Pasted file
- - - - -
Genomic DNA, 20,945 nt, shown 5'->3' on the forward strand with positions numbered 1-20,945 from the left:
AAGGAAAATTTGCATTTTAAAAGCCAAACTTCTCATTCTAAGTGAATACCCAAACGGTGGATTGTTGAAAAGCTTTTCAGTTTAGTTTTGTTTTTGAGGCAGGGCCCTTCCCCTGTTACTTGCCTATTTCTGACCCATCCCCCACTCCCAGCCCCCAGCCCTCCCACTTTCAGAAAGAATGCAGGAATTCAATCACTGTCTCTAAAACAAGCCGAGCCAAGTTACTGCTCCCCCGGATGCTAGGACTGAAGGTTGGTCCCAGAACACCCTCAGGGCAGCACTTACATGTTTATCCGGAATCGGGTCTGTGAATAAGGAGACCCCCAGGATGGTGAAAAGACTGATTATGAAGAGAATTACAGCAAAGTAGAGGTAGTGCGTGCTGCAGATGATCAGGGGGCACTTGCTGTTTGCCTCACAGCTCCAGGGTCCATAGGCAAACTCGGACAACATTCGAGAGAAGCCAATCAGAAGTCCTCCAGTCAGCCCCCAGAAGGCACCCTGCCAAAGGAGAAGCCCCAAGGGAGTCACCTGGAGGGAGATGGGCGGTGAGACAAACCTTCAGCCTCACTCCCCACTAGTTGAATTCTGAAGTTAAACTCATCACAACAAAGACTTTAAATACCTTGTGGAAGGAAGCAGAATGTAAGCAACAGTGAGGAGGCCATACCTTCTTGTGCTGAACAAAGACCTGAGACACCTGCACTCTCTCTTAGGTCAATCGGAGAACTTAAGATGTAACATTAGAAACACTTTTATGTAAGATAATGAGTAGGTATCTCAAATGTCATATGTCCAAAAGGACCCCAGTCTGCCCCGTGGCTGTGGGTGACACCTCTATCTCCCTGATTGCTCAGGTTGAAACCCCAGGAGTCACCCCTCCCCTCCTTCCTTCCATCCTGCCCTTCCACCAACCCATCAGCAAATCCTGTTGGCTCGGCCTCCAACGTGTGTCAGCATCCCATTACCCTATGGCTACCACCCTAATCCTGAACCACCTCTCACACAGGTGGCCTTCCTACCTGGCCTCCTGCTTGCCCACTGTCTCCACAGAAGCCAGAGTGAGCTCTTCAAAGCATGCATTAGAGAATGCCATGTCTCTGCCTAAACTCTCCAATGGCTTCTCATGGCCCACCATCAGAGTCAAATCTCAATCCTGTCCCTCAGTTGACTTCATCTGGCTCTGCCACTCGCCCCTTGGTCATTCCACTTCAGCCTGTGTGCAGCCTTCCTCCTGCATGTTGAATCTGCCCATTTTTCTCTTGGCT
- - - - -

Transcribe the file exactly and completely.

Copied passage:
Genomic DNA, 20,945 nt, shown 5'->3' on the forward strand with positions numbered 1-20,945 from the left:
AAGGAAAATTTGCATTTTAAAAGCCAAACTTCTCATTCTAAGTGAATACCCAAACGGTGGATTGTTGAAAAGCTTTTCAGTTTAGTTTTGTTTTTGAGGCAGGGCCCTTCCCCTGTTACTTGCCTATTTCTGACCCATCCCCCACTCCCAGCCCCCAGCCCTCCCACTTTCAGAAAGAATGCAGGAATTCAATCACTGTCTCTAAAACAAGCCGAGCCAAGTTACTGCTCCCCCGGATGCTAGGACTGAAGGTTGGTCCCAGAACACCCTCAGGGCAGCACTTACATGTTTATCCGGAATCGGGTCTGTGAATAAGGAGACCCCCAGGATGGTGAAAAGACTGATTATGAAGAGAATTACAGCAAAGTAGAGGTAGTGCGTGCTGCAGATGATCAGGGGGCACTTGCTGTTTGCCTCACAGCTCCAGGGTCCATAGGCAAACTCGGACAACATTCGAGAGAAGCCAATCAGAAGTCCTCCAGTCAGCCCCCAGAAGGCACCCTGCCAAAGGAGAAGCCCCAAGGGAGTCACCTGGAGGGAGATGGGCGGTGAGACAAACCTTCAGCCTCACTCCCCACTAGTTGAATTCTGAAGTTAAACTCATCACAACAAAGACTTTAAATACCTTGTGGAAGGAAGCAGAATGTAAGCAACAGTGAGGAGGCCATACCTTCTTGTGCTGAACAAAGACCTGAGACACCTGCACTCTCTCTTAGGTCAATCGGAGAACTTAAGATGTAACATTAGAAACACTTTTATGTAAGATAATGAGTAGGTATCTCAAATGTCATATGTCCAAAAGGACCCCAGTCTGCCCCGTGGCTGTGGGTGACACCTCTATCTCCCTGATTGCTCAGGTTGAAACCCCAGGAGTCACCCCTCCCCTCCTTCCTTCCATCCTGCCCTTCCACCAACCCATCAGCAAATCCTGTTGGCTCGGCCTCCAACGTGTGTCAGCATCCCATTACCCTATGGCTACCACCCTAATCCTGAACCACCTCTCACACAGGTGGCCTTCCTACCTGGCCTCCTGCTTGCCCACTGTCTCCACAGAAGCCAGAGTGAGCTCTTCAAAGCATGCATTAGAGAATGCCATGTCTCTGCCTAAACTCTCCAATGGCTTCTCATGGCCCACCATCAGAGTCAAATCTCAATCCTGTCCCTCAGTTGACTTCATCTGGCTCTGCCACTCGCCCCTTGGTCATTCCACTTCAGCCTGTGTGCAGCCTTCCTCCTGCATGTTGAATCTGCCCATTTTTCTCTTGGCT